While the Jones Act allows maritime workers to file a claim if they suffered an occupational injury due to employer negligence or unseaworthiness of a vessel, employees can also suffer a disability from everyday wear and tear of the job. In some cases, workers may be covered by the Longshore and Harbor Workers Compensation Act (LHWCA).
The requirements for coverage include what is known as "status" and "situs" tests—or, put simply, tests that prove the injured individual was an "employee" and suffered an injury while "upon the navigable waters of the United States" or in adjoining areas. Eligibility is extended to those engaged in maritime employment, including longshoremen and harbor workers; it excludes masters or members of a crew of any vessel. The LHWCA views a disability as a worker's inability to earn the same wages as they did before the injury.
Our maritime attorneys have recovered billions of dollars on behalf of our clients and use our expertise to assist injured longshore and harbor workers. If you believe you may be qualified to recover disability compensation under LHWCA, we encourage you to reach out to Arnold & Itkin for reliable legal counsel.
Temporary Total Disability (TTD)
Injured employees will receive two thirds of Average Weekly Wage (AWW) in compensation, which is subjected to annual minimum and maximum amounts. An worker with an AWW of $600/week would have a TTD benefit rate of $400/week.
Temporary Partial Disability (TPD
Injured employees will receive compensation at precisely two-thirds their loss of earning capacity, which is calculated by subtracting what they earn after the injury from their AWW. For instance, if an individual has an AWW of $600 per week, and is only able to earn $300 after the injury, the difference is $300 and their TPD benefit rate would be $200/week.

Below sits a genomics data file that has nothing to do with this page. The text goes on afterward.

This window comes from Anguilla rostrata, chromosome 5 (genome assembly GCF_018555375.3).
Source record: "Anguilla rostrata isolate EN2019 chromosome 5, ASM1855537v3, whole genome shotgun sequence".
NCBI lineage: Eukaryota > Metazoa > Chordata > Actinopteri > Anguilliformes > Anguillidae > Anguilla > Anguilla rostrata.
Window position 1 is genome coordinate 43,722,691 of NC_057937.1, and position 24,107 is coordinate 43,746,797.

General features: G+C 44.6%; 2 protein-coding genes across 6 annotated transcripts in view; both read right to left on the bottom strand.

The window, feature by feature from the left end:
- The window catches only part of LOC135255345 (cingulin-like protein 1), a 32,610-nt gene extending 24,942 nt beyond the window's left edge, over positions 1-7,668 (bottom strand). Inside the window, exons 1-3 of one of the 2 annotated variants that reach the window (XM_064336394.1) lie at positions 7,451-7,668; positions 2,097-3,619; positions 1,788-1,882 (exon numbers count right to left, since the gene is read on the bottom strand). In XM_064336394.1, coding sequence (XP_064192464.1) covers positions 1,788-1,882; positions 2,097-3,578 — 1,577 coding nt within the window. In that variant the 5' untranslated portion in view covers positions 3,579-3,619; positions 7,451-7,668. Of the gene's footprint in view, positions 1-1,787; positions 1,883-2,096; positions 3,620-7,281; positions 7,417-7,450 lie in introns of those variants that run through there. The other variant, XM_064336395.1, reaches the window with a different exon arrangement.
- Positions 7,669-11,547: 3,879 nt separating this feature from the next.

Permanent Total Disability (PTD)
Injured employees will be compensated at precisely two thirds of Average Weekly Wage (AWW). This compensation will be paid as long as the worker suffers from the disability. In cases of PTD, the disability is considered to be permanent.
Permanent Partial Disability (PPD)
Injured employees with a permanent impairment will receive compensation for a specified number of weeks; this is commonly referred to as "scheduled PPD," which is payable even if the employee returns to work. The LHWCA lays out a very specific schedule for compensation depending on which body part is impaired (read it here).
Unscheduled Permanent Partial Disability
If a permanent impairment is suffered by a body part that is not listed in the "Schedule" explained above, injured employees will be compensated at precisely two-thirds their loss of earning capacity; this is known as "unscheduled PPD."
The injured employee will receive disability compensation as long as his or her disability continues. This does not apply in cases of TPD, which cannot exceed five years, and scheduled PPD, which is limited to the amount of weeks allowed for specific cases (for example, 88 weeks for a leg lost).
Pursuing compensation under LHWCA can be complicated and confusing. That is why Arnold & Itkin is here to help you take the proper steps to ensure maximum financial recovery. We understand that it can be overwhelming to navigate the challenging legal hurdles ahead on your own, especially after a serious injury. When you come to our maritime attorneys for counsel, you can rest assured knowing we have an impressive track record of success and are devoted to resolving these types of cases for longshoreman.
To learn more about how you can recover disability compensation under LHWCA, be sure to contact our team today at (888) 346-5024 or fill out a free case evaluation.
Arnold & Itkin represented nearly a third of the crewmembers injured in the Deepwater Horizon explosion.
Because maritime law is so complex and so complicated, it is crucial that you work with an attorney who has an in-depth understanding of how it works and who has proven themselves in similar cases before.